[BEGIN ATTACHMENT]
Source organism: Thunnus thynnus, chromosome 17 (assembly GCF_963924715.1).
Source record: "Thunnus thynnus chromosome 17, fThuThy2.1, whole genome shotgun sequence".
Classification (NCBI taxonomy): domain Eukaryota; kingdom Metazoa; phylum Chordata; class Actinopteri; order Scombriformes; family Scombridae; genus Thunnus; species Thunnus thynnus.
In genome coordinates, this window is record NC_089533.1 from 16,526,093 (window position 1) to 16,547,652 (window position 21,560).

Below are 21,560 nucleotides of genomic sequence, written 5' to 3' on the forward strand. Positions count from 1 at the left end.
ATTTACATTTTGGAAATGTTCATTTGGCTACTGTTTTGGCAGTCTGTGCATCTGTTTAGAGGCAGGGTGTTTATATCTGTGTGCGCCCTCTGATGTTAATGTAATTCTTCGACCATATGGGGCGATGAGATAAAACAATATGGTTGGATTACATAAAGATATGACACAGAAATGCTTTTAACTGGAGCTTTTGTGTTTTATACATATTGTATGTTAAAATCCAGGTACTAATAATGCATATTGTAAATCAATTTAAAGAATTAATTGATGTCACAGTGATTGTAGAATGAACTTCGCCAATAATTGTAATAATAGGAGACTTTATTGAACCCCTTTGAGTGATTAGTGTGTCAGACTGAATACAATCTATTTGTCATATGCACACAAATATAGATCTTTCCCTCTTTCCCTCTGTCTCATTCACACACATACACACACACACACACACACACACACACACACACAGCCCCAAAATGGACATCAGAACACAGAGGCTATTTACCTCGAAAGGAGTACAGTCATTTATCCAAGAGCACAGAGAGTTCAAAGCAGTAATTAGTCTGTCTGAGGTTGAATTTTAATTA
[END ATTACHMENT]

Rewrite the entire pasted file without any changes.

Source organism: Thunnus thynnus, chromosome 17 (assembly GCF_963924715.1).
Source record: "Thunnus thynnus chromosome 17, fThuThy2.1, whole genome shotgun sequence".
Classification (NCBI taxonomy): domain Eukaryota; kingdom Metazoa; phylum Chordata; class Actinopteri; order Scombriformes; family Scombridae; genus Thunnus; species Thunnus thynnus.
In genome coordinates, this window is record NC_089533.1 from 16,526,093 (window position 1) to 16,547,652 (window position 21,560).

Below are 21,560 nucleotides of genomic sequence, written 5' to 3' on the forward strand. Positions count from 1 at the left end.
ATTTACATTTTGGAAATGTTCATTTGGCTACTGTTTTGGCAGTCTGTGCATCTGTTTAGAGGCAGGGTGTTTATATCTGTGTGCGCCCTCTGATGTTAATGTAATTCTTCGACCATATGGGGCGATGAGATAAAACAATATGGTTGGATTACATAAAGATATGACACAGAAATGCTTTTAACTGGAGCTTTTGTGTTTTATACATATTGTATGTTAAAATCCAGGTACTAATAATGCATATTGTAAATCAATTTAAAGAATTAATTGATGTCACAGTGATTGTAGAATGAACTTCGCCAATAATTGTAATAATAGGAGACTTTATTGAACCCCTTTGAGTGATTAGTGTGTCAGACTGAATACAATCTATTTGTCATATGCACACAAATATAGATCTTTCCCTCTTTCCCTCTGTCTCATTCACACACATACACACACACACACACACACACACACACACACACAGCCCCAAAATGGACATCAGAACACAGAGGCTATTTACCTCGAAAGGAGTACAGTCATTTATCCAAGAGCACAGAGAGTTCAAAGCAGTAATTAGTCTGTCTGAGGTTGAATTTTAATTA